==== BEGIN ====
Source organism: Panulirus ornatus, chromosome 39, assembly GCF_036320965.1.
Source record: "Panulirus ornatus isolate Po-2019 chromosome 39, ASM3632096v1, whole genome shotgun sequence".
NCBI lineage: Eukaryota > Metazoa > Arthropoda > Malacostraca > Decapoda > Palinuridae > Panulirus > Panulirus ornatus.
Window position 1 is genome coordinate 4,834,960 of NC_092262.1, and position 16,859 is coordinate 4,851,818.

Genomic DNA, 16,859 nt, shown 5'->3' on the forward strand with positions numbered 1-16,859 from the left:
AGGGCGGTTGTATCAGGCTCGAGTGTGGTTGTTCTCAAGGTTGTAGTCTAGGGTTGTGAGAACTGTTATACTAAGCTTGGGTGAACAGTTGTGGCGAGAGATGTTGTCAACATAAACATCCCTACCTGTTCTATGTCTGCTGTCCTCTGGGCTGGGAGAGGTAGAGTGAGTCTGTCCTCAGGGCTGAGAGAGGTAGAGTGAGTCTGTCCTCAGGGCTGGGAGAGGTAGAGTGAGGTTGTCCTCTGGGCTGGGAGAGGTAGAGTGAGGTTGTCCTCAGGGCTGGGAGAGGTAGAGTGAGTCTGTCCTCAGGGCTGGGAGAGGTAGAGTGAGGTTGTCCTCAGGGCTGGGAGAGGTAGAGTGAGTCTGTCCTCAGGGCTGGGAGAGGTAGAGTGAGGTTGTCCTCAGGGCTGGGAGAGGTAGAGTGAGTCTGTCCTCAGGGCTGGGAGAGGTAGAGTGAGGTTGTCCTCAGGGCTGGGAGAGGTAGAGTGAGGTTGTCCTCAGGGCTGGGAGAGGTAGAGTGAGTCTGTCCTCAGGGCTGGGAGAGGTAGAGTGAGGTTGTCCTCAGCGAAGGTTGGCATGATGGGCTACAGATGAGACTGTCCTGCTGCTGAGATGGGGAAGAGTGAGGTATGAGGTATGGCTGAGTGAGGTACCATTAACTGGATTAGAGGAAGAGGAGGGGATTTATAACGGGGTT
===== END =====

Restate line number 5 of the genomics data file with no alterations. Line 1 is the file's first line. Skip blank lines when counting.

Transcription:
Genomic DNA, 16,859 nt, shown 5'->3' on the forward strand with positions numbered 1-16,859 from the left: